We shared opportunities to travel the globe and see and experience the many and diverse peoples and places but always knew where home was and we would rather be here in America than anywhere else.

We shared a life’s work in the computer industry. Both taking advantage of the training and experience we gained from our time in the Navy.  If John and I wanted to turn the conversation to just him and I we only had to start talking computer geek and we could lose most everyone else in the room.

We both shared love. Love found, then lost, then found again. 

We both shared the Joy and heartache of being a Husband and Father.


We shared loss, the loss of our grandparents and the loss of our Father.

But John had to endure so much more the loss of his son which he prayed was an experience that I would not share with him.


One other thing we shared was a relationship with Jesus Christ.  John and I talked much about our faith, about why a couple of sons of a son of a sailor would be of any concern of God.  We would pose questions about God’s plans for our lives our past failures and triumphs. What was God going to do next? And when would he come back to take up his thrown. 

We often could only speculate on the true answers, but John once again gets to now know all the answers first, from the Lord himself no less, and I will have to wait for my turn, but we both know that we will be together again to share our experiences only this time in the presence of the creator of the universe and maybe that cup of coffee.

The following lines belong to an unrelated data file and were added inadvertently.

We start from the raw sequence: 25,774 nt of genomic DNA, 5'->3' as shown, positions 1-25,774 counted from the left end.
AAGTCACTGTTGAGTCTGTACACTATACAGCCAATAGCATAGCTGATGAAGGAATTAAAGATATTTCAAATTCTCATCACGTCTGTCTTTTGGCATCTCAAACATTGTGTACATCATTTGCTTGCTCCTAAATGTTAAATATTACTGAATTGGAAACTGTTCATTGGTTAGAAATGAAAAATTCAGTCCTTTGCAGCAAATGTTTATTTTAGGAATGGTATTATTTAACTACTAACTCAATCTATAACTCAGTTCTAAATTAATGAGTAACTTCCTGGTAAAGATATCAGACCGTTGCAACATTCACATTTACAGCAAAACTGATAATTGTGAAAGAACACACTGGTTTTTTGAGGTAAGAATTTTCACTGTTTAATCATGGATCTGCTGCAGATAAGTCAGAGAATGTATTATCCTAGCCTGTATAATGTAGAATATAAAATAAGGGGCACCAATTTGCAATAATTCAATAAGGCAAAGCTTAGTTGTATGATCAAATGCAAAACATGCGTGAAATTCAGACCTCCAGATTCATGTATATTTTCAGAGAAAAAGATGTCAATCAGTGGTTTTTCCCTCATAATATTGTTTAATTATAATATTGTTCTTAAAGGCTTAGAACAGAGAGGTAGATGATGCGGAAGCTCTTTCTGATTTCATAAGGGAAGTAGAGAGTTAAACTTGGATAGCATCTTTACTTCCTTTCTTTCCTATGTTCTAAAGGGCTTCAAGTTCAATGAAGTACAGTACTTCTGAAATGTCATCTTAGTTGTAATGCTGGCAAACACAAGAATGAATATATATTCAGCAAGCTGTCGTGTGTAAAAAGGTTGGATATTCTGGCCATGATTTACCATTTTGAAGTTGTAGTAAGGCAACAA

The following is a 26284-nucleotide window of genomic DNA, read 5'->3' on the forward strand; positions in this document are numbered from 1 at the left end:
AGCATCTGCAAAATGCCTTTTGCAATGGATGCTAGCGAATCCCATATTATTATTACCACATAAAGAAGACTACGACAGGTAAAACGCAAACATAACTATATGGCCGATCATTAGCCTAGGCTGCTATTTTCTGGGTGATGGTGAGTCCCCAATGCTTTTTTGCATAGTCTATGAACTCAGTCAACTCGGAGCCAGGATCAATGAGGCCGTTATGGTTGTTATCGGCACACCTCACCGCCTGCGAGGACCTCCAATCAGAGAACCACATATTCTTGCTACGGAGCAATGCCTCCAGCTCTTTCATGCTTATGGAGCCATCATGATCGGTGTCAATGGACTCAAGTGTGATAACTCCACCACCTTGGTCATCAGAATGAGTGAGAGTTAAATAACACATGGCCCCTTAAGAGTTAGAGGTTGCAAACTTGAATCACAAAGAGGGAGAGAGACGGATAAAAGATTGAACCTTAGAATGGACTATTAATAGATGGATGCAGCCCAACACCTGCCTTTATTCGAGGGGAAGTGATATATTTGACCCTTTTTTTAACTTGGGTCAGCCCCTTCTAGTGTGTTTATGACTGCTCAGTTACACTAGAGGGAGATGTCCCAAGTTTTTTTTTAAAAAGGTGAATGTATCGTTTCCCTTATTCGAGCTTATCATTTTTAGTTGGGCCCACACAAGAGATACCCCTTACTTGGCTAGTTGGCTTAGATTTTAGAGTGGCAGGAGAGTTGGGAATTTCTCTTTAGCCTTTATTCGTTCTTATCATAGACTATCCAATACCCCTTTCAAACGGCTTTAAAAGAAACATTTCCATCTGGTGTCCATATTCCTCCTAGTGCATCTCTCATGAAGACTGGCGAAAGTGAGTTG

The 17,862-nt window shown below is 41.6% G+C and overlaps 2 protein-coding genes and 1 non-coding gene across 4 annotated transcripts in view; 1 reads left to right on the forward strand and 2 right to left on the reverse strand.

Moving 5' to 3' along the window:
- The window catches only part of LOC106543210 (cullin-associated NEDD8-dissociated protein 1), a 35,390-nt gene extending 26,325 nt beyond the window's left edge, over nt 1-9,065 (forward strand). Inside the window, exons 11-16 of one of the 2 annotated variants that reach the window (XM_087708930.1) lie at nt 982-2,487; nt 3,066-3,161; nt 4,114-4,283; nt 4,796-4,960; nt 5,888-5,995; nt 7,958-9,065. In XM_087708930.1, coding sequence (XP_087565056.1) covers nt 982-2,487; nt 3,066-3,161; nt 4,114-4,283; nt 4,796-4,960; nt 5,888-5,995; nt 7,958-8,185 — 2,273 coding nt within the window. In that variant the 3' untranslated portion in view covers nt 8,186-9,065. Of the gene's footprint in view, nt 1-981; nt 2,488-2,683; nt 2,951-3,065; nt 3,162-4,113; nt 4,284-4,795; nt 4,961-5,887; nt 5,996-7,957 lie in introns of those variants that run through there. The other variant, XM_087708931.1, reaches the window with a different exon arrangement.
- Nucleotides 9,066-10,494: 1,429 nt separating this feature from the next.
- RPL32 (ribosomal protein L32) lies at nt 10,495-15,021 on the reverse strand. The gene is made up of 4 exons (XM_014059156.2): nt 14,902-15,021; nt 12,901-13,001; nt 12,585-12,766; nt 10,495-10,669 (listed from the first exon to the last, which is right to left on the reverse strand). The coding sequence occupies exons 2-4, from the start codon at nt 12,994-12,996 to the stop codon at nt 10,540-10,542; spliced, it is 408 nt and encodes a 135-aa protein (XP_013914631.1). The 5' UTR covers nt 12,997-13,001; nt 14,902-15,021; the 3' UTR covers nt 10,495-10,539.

Revelation 21:4-5

And God will wipe away every tear from their eyes; there shall be no more death, nor sorrow, nor crying. There shall be no more pain, for the former things have passed away.”
5Then He who sat on the throne said, “Behold, I make all things new.”

I am going to miss my brother very much.  I had hope that he would be able to give me pointers on being a father with my own kids but I will now just have to remember his last words to me on that – “Just love them” he said to me & you’ll learn – You’ll learn.

Paul Oury


Grandma Was Quite
A Lady As Told by Grandma Herself


Katie Kuiper
Alice DeJong
Arnold DeJong